Tuesday, March 29, 2011

Graven Images by Paul Fleischman

Not only was I intrigued by the three stories in this book, but I was also bewildered by the illustrations of Andrew Glass created.
Paul Fleischman created a combination of supernatural “things”….a wooden statue, a weather vane, and a sculpture…and eerie stories unfold.
The Binnacle Boy, the books first story, reminded me of an Alford Hitchcock movie. A boat, the Orion, drifted ashore the coast of Maine and the entire crew was dead! The only way to find out what may have occurred is to find out what a wooden statue witnessed. The wooden statue is that of The Binnacle Boy.
The second story, Saint Crispin’s Follower, a comedy oriented them, revolves around an odd phenomenon. A weather vane points in a different direction of the wind. How is this possible?
And the third story, The Man of Influence, tells the story of a sculptor named Zorelli. He is commissioned by a ghost-like figure to mold a statue his likeliness.
These stories were for the advanced readers. Suspenseful and thought provoking, but a bit advanced.
I was especially interested in the multiple book covers that are available. I think I found at least four. I’m still wondering why this was done and how many are actually out there?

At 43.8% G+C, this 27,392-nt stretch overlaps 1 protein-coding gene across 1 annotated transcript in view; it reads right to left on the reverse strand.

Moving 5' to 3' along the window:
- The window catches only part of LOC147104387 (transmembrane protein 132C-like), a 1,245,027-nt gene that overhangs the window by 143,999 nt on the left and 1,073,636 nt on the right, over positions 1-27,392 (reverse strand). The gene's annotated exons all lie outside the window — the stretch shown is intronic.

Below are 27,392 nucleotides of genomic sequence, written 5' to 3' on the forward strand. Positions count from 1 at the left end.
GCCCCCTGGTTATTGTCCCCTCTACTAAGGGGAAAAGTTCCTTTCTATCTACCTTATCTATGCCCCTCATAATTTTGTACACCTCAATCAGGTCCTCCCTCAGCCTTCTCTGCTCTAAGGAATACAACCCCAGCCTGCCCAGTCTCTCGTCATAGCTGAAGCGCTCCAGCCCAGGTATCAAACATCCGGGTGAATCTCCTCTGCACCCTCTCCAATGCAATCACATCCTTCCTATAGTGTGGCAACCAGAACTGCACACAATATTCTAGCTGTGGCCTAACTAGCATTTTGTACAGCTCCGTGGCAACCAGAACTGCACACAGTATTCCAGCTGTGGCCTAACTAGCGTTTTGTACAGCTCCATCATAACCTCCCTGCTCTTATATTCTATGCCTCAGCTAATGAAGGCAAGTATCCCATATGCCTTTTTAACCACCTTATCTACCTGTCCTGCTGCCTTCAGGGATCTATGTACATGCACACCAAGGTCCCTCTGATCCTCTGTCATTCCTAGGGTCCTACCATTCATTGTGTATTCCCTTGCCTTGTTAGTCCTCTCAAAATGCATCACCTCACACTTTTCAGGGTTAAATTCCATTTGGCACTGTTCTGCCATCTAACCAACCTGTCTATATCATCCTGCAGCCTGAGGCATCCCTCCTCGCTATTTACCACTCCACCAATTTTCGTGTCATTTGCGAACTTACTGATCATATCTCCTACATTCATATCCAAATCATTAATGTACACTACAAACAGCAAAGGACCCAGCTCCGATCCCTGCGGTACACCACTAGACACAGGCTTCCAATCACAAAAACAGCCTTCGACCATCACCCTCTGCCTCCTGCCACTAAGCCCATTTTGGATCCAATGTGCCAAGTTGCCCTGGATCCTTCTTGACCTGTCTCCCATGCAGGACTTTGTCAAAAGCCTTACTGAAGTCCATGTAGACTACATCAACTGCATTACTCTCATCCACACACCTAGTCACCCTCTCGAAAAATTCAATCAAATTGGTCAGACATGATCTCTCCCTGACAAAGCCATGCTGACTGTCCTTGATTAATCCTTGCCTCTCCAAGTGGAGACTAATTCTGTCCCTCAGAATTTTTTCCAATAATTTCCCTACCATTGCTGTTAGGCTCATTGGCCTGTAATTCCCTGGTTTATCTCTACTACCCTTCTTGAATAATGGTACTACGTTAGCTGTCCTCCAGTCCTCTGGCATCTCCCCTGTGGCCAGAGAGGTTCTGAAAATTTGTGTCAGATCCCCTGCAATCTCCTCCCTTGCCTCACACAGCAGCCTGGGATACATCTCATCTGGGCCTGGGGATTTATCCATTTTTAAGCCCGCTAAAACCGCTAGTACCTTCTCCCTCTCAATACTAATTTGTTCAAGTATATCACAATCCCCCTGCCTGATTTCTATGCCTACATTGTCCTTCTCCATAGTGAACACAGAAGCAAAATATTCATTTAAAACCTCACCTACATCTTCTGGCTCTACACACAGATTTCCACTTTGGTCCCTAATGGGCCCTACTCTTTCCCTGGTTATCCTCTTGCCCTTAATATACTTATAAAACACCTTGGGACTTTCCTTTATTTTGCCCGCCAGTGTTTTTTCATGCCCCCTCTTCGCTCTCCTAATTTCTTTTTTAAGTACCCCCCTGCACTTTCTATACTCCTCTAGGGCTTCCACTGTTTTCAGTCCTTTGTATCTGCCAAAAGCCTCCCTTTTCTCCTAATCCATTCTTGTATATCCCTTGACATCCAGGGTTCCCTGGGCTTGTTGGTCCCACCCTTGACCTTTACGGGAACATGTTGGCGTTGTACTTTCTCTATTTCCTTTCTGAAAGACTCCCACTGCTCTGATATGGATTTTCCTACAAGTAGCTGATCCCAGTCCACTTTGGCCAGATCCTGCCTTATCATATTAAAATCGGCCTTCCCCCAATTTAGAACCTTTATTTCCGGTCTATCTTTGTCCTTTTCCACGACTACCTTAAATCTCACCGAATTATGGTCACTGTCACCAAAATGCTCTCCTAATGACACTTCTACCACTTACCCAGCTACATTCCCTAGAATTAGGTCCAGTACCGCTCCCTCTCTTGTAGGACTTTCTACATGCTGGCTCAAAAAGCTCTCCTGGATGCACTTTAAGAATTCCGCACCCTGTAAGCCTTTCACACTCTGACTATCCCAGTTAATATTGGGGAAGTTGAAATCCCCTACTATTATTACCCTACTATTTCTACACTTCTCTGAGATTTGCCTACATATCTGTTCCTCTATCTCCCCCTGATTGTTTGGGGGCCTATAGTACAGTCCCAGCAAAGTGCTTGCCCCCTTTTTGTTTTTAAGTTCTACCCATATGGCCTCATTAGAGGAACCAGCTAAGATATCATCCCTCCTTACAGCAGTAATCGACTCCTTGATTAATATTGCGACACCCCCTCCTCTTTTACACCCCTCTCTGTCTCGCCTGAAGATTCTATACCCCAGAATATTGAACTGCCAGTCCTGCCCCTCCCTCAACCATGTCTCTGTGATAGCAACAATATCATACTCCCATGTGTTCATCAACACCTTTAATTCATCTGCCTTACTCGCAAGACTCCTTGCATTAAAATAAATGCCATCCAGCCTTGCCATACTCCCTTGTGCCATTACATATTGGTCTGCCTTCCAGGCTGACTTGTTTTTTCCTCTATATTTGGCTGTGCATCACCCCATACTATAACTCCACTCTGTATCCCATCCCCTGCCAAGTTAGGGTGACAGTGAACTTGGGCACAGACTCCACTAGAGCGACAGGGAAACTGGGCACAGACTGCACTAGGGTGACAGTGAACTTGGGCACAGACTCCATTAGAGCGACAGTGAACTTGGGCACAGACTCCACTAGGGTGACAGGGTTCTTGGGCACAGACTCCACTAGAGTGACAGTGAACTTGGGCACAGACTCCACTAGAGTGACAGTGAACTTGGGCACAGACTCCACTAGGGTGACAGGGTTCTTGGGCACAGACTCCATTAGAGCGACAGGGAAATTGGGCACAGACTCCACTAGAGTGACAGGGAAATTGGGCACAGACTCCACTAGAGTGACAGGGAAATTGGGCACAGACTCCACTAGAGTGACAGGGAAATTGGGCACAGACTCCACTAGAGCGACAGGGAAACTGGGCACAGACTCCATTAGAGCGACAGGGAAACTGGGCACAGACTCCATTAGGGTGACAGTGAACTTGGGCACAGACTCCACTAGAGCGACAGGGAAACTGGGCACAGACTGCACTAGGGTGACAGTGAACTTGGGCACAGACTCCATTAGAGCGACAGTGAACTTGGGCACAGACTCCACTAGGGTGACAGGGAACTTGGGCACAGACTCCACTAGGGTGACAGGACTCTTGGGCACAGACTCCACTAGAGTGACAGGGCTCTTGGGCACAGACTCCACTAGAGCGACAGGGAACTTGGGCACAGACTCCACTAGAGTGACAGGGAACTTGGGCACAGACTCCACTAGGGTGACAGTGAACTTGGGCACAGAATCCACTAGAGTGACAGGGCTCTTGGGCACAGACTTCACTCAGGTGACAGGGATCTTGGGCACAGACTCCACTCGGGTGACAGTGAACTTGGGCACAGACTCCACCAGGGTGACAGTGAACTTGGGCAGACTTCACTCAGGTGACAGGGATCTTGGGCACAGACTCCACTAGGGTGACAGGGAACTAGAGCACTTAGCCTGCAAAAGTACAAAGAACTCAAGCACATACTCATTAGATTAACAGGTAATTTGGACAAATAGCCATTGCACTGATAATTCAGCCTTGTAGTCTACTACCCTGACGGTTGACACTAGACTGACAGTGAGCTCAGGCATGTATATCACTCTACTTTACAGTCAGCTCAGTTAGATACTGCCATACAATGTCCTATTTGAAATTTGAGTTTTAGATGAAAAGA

1. The book was first published in 1982. I would imagine the cover has changed over the years to appeal to different generations.

  2. Interesting information about the covers. I wonder how the illustrators changed the illustrations inside the book as well. A reviewer on Amazon writes about his opinion regarding the new illustrations, "I am certain that Mr. Palencar is an adept artist in his own right, but it seems a pity to do away with the particularly creepy pictures that originally accompanied this book. Andrew Glass had an odd vision of the kind of story this was. Drawing pictures that would give even fellow creepy artist Stephen Gammell pause, Mr. Glass imbued those pictures with an odd undercurrent of ickyness. This is most apparent with the picture that accompanies the tale "The Man of Influence". For some reason, the ghost of the tale is pictured here as virtually rotting before our eyes. One hopes that Mr. Palencar will include illustrations of equal horror in this newest edition and not water down the book for contemporary audiences."


    It would be interesting to see how they compare

  3. I teach the story of The Binnacle Boy when we cover mysteries in my 7th grade reading class and have always wondered about the author's choice of the the ship's name, Orion. Does anyone know why he chose this name? I'm sure it was not by accident and has a hidden meaning.